Numerical analysis of two and three dimensional buoyancy driven water-exit of a circular cylinder

International Journal of Naval Architecture and Ocean Engineering.
2014.
Jun,
6(2):
219-235

This is an Open-Access article distributed under the terms of the Creative Commons Attribution Non-Commercial License (http://creativecommons.org/licenses/by-nc/3.0) which permits unrestricted non-commercial use, distribution, and reproduction in any medium, provided the original work is properly cited.

- Published : June 30, 2014

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INTRODUCTION

Among the different types of transient phase problems, the water-exit phenomenon is one of the less studied and known cases. Prediction of hydrodynamic loads during water-exit of a body is of a great significance in the structural design of marine vehicles. There is no available theoretical tool to completely handle this complicated phenomenon. The water-exit of an initially fully immersed circular cylinder with a constant velocity was first studied by
Greenhow and Lin (1983)
, who have done experimentally and theoretically fundamental studies of non-linear free surface effects. Their physical investigation was based on video recording of the tests. Because of the time-consuming and expensive procedures of the experimental methods in the laboratory, nowadays, Computational Fluid Dynamics (CFD) methods are used widely for handling complicated phenomena and their accuracy in different applications is documented.
Colicchio et al. (2009)
made some experimental and numerical analysis on a circular cylinder either freely falling on or exiting the water. They used a Navier-stokes solver based on an approximated projection method and Cartesian grid with a level set function scheme for the air-water interface interaction with the solid body. In their experimental work, a detailed measurement of velocity field and the local loads around the cylinder is obtained. In another work, the nonlinear problem of a circular cylinder rising vertically to an interface between liquid media was studied by
Gorlov (2000)
. He considered the nonlinear initial-boundary-value problem in a contour approaching of an interface between two liquid media.
Gorlov (2000)
presented the perturbations which are generated by a circular cylinder approaching the free surface.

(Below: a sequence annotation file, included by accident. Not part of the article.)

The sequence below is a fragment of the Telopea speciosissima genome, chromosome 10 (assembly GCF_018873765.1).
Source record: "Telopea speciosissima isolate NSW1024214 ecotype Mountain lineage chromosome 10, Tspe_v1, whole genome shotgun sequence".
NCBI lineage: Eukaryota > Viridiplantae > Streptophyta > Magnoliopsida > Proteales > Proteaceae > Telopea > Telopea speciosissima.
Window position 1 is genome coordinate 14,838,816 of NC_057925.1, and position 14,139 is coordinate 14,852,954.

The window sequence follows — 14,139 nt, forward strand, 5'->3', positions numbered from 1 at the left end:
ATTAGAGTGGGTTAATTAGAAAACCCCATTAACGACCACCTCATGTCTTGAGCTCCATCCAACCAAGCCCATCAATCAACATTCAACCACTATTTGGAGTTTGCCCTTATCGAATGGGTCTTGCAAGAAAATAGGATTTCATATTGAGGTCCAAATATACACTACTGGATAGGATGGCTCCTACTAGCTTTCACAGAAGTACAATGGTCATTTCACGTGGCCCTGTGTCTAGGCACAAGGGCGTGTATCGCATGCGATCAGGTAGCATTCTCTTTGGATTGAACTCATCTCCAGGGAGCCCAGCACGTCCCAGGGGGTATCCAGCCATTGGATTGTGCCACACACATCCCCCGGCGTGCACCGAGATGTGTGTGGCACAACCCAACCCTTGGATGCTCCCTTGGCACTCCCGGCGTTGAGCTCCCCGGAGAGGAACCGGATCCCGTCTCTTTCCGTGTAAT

Kleefsman et al. (2004)
improved VOF method for displacement of free surface. They solved the standard dam breaking problem and also they simulated the drop test of a circular cylinder and a wedge. They presented several snapshots of simulations of a circular cylinder exiting the water and compared it with photographs of experiments. Their visual comparison between simulation and experiment was showed a good agreement.
Qian et al. (2005)
used a free-surface capturing method to simulate two fluid flows with moving bodies. They simulated a two-dimensional body emerging from beneath the water surface. They proposed a new scheme in which the normal pressure gradient term splits into hydrostatic and kinematic terms, therefore the gravity source term is exactly balanced by the normal hydrostatic pressure gradient term and no errors will be introduced at the interface with this method of calculating the pressure gradient term.
Zhu et al. (2005)
made a study on a circular cylinder and free surface interaction using finite difference method on a non-uniform, staggered Cartesian grid. They used a new numerical method called Constrained Interpolation Profile (CIP) by which no sharp interface between air and water is obtained i.e., density changes continuously between the values of air and water densities at the free surface.
Lin and Xu (2006)
used a computer model for simulation of general turbulent free surface flows. They solved the Reynolds-averaged Navier-Stokes equations and employed the VOF method to track the free surface. They simulated water-exit of a horizontal cylinder in Froude number equal to 0.39 and compared their results with Greenhow results.
Lin (2007)
used a fixed-grid model for simulation of a moving body in free surface flow. In his model, a body is approximated by Partial Cell Treatment (PCT) and the body motion is tracked by Lagrangian method whereas the fluid motion around the body is solved by Eulerian method.
Yang and Stern (2007)
studied on a combined-boundary/ghost-fluid sharp interface method for the simulations of 3D two phase flows interacting with moving bodies on fixed Cartesian grids. In the water-exit case, they compared their results with boundary element simulation of
Greenhow and Moyo (1997)
. Another problem is prediction of hydrodynamic slamming loads during water-entry of a body. The slamming force on the step of a flying boat in landing, or the slamming force on the bow of ships is very large and has a great significance. The hydrodynamic force of impact problem (slamming) on seaplanes can damage the structure or lead to hull vibration and cause ship speed reduction.
The water impact problem was first simulated by
Von Karman (1929)
, using the momentum and the water-added mass theory to predict the impact force during the seaplanes landing without the effect of water pile-up during impact. Von Karman made an important assumption that during the initial stages of the impact, the momentum of the water/body system is conserved. Von Karman analysis was refined by